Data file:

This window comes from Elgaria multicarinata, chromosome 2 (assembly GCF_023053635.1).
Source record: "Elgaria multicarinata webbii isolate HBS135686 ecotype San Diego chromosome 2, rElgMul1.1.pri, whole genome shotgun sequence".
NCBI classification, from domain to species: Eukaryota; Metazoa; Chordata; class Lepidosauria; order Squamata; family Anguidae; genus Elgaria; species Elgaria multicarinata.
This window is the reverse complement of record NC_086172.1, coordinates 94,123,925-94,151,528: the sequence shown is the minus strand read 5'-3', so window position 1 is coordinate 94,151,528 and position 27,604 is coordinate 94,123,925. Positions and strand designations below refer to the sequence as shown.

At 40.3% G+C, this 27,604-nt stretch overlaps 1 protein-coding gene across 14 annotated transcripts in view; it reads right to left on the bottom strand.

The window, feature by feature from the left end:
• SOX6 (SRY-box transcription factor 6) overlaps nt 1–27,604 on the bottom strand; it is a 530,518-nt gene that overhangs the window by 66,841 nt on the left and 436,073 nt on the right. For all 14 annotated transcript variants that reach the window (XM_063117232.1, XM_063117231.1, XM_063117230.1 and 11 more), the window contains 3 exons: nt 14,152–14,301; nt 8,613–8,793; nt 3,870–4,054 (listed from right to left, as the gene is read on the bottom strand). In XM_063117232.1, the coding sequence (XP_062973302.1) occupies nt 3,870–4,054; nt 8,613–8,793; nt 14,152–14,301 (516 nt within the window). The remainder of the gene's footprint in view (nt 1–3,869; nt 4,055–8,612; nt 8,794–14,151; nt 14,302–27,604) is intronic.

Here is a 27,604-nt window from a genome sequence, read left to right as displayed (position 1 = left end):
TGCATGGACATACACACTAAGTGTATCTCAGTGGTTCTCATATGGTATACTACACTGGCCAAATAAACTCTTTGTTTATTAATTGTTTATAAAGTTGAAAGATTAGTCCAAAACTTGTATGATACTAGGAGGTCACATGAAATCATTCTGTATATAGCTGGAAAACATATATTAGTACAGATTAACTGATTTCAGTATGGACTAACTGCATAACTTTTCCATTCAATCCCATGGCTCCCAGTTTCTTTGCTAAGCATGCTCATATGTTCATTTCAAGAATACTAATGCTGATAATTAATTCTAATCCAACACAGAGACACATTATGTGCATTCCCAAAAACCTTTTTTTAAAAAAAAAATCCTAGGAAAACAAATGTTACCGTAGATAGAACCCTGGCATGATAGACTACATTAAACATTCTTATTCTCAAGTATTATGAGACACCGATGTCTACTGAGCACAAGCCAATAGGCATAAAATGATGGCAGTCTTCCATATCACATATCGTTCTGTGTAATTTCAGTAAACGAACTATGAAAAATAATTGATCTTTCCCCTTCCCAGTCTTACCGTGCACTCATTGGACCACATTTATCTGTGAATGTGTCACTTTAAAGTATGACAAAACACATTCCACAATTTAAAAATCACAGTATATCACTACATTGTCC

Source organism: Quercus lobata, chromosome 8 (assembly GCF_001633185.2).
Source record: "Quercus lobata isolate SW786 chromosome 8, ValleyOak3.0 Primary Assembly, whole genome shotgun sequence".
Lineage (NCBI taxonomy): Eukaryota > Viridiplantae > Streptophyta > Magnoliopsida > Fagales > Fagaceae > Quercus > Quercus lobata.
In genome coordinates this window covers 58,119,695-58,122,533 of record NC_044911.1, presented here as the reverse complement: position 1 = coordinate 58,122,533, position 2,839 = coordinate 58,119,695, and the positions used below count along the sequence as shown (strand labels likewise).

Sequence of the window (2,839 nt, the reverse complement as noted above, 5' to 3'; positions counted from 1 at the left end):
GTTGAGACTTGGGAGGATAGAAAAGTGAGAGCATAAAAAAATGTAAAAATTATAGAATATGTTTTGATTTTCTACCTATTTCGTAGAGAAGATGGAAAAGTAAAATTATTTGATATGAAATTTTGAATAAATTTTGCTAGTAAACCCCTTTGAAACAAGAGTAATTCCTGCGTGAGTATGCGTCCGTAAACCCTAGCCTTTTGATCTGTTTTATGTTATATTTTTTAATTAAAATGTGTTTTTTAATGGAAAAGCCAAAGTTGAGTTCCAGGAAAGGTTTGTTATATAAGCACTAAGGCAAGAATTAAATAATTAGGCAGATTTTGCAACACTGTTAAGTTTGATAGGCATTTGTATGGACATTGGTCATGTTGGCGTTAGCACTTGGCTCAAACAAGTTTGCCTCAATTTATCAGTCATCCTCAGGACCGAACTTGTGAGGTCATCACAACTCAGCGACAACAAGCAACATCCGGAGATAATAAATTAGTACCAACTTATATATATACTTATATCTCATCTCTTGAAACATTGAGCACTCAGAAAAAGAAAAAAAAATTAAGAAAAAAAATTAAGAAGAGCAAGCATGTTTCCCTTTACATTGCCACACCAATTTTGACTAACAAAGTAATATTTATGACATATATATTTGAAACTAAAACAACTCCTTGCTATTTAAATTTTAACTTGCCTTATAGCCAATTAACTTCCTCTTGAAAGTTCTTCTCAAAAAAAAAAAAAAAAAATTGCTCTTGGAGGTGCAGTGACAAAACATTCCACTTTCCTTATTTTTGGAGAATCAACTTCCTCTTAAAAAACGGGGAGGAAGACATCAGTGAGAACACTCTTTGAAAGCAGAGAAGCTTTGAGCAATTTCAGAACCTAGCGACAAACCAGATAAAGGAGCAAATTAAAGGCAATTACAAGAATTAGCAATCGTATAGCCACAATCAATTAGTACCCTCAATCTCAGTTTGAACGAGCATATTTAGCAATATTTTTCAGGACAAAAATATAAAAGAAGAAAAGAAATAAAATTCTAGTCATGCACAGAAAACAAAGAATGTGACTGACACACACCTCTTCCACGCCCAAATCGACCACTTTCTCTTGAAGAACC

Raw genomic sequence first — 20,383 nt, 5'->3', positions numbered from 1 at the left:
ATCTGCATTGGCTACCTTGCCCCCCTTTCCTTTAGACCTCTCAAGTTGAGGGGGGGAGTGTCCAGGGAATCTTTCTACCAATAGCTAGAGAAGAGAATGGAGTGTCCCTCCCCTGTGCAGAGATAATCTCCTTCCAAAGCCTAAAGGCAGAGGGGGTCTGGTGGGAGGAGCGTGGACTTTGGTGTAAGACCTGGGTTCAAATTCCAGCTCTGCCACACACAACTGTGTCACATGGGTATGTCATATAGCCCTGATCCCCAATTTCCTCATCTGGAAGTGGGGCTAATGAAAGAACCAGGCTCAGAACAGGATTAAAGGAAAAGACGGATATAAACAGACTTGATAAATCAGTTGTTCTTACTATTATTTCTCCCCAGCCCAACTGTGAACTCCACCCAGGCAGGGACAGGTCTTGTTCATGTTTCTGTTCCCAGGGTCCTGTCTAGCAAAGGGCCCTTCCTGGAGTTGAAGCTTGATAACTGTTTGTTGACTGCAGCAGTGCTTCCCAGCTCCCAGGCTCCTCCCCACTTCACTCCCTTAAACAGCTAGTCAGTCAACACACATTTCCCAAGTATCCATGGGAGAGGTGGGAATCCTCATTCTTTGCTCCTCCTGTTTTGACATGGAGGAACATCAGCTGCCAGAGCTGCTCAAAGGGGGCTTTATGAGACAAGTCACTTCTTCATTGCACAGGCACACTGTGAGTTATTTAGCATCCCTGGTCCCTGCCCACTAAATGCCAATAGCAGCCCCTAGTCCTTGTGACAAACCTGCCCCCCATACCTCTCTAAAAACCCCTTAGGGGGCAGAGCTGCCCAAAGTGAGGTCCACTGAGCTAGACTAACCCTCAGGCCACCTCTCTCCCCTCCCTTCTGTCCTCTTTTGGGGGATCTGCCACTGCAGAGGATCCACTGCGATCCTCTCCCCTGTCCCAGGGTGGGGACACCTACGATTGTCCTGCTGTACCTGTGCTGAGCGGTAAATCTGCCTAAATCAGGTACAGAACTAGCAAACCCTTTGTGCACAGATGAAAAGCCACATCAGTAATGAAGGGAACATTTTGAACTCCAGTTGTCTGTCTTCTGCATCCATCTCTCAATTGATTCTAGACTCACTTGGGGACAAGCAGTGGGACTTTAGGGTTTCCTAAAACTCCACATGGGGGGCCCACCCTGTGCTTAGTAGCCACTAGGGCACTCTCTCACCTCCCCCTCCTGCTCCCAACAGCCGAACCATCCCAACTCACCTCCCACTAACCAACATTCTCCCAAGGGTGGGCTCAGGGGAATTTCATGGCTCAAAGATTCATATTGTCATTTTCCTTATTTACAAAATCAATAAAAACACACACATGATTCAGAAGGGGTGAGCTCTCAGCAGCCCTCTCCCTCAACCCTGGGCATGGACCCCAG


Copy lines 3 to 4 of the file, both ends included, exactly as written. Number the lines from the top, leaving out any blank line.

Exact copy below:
NCBI classification, from domain to species: Eukaryota; Metazoa; Chordata; class Lepidosauria; order Squamata; family Anguidae; genus Elgaria; species Elgaria multicarinata.
This window is the reverse complement of record NC_086172.1, coordinates 94,123,925-94,151,528: the sequence shown is the minus strand read 5'-3', so window position 1 is coordinate 94,151,528 and position 27,604 is coordinate 94,123,925. Positions and strand designations below refer to the sequence as shown.